And check out similar sights and sounds for the works of Mann (Weeks 1-4), Gide (Weeks 4-5), Lawrence (Weeks 5-9), and of course Nietzsche (passim).

EVS Journal (3): Mr Clean and the Politics of Disinfection

From an article in yesterday’s New York Times, “U.S. Regulators Find More Flaws at Plant Where Doses Were Ruined”:

WASHINGTON — Federal regulators have found serious flaws at the Baltimore plant that had to throw out up to 15 million possibly contaminated doses of Johnson & Johnson’s coronavirus vaccine, casting doubt on further production in the United States of a vaccine that the government once viewed as essential in fighting the pandemic.

The regulators for the Food and Drug Administration said that the company manufacturing the vaccine, Emergent BioSolutions, may have contaminated additional doses at the plant. They said the company failed to fully investigate the contamination, while also finding fault with the plant’s disinfection practices, size and design, handling of raw materials and training of workers.

The F.D.A. has not yet certified the plant, in Baltimore’s Bayview neighborhood, and no doses made there have gone to the public. All the Johnson & Johnson shots that have been administered in the United States have come from overseas.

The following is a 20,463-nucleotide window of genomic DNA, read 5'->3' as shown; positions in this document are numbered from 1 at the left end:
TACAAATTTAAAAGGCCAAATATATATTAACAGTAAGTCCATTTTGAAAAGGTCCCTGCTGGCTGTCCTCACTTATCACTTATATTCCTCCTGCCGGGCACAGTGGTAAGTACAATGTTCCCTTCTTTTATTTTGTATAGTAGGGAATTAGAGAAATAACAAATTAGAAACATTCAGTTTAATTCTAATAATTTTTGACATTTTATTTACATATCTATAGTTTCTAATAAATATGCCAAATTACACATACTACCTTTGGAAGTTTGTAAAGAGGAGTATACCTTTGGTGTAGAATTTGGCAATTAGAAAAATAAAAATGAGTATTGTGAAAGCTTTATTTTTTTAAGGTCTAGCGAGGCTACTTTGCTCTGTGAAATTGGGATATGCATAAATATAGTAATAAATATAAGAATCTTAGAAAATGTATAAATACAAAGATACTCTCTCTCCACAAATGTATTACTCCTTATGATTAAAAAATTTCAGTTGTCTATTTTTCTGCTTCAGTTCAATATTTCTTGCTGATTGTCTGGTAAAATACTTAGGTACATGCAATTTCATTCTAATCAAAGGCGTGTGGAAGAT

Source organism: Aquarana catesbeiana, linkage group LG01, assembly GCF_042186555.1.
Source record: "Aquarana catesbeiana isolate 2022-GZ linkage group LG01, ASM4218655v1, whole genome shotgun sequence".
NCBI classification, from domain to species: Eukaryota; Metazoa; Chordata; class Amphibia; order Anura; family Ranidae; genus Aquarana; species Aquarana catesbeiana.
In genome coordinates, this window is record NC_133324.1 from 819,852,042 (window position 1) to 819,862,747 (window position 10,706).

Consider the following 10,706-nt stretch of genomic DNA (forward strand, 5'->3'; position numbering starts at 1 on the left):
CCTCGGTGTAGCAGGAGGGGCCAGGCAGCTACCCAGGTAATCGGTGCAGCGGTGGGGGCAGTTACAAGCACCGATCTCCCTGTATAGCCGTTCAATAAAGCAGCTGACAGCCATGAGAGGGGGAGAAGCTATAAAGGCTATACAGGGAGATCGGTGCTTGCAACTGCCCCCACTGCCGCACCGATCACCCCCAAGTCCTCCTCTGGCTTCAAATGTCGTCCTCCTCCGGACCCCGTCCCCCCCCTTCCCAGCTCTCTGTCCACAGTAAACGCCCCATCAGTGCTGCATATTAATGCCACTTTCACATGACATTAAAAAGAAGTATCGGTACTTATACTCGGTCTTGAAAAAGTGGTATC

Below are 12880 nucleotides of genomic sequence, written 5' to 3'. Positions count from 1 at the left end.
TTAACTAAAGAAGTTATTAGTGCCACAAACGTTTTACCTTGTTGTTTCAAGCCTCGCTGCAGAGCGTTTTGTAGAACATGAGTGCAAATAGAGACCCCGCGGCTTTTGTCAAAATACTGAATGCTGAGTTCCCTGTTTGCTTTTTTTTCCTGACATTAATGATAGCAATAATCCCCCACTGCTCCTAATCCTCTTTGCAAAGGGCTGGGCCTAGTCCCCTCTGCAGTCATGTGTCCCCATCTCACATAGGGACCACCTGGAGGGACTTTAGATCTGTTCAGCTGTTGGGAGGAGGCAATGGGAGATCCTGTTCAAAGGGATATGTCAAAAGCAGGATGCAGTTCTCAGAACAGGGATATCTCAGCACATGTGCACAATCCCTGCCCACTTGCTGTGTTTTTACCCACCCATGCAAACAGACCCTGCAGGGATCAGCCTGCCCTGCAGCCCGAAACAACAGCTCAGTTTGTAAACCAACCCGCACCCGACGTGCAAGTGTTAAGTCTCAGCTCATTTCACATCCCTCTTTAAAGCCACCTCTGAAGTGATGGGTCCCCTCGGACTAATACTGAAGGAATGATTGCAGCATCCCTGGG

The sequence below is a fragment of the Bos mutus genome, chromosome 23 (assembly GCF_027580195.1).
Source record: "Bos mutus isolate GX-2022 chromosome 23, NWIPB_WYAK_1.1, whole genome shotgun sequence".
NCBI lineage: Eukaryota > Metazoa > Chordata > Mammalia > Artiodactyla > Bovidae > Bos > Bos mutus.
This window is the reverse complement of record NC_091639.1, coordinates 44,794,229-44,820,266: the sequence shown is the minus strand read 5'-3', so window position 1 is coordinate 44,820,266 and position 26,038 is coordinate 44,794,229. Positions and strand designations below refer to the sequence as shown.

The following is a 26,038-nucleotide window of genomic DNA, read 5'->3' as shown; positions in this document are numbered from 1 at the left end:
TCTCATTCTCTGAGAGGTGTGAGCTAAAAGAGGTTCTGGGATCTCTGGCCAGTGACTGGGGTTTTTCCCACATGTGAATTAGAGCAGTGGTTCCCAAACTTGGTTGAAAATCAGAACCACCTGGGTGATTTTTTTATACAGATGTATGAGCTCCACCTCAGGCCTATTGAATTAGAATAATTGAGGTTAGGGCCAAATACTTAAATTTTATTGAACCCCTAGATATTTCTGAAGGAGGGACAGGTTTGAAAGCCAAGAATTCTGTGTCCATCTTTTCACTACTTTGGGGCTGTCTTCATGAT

The report amounted to a harsh rebuke of Emergent, which had long played down setbacks at the factory, and added to problems for Johnson & Johnson, whose vaccine had been seen as a game changer because it requires only one shot, can be produced in mass volume and is easily stored.

Right, “harsh rebuke.” As someone who works in the field–health-care environmental services (EVS), tasked with cleaning and disinfecting health care-related spaces–let me let you in on a little trade secret. If every health-care related facility were put under fine-grained regulatory scrutiny of the kind described in this article, the shortcomings ascribed to this one plant would suddenly become forthcoming just about everywhere you looked.

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“The Fourth Amendment as a Core Text”

I just learned that a paper of mine was published a few months ago in an online-only format, “The Fourth Amendment as a Core Text: A Pedagogy for the Citizen-Philosopher,” in Liberal Arts Education and the World, ed. Patrick Flynn, Alfred Martin, and Anthony Wisniewski. I submitted it back in 2012 or 2013 (!), so while I still agree with it, it’s an early version of my views. My paper is at p. 139 of the manuscript, which is p. 152 of the PDF. Semi-timely, given the Derek Chauvin verdict.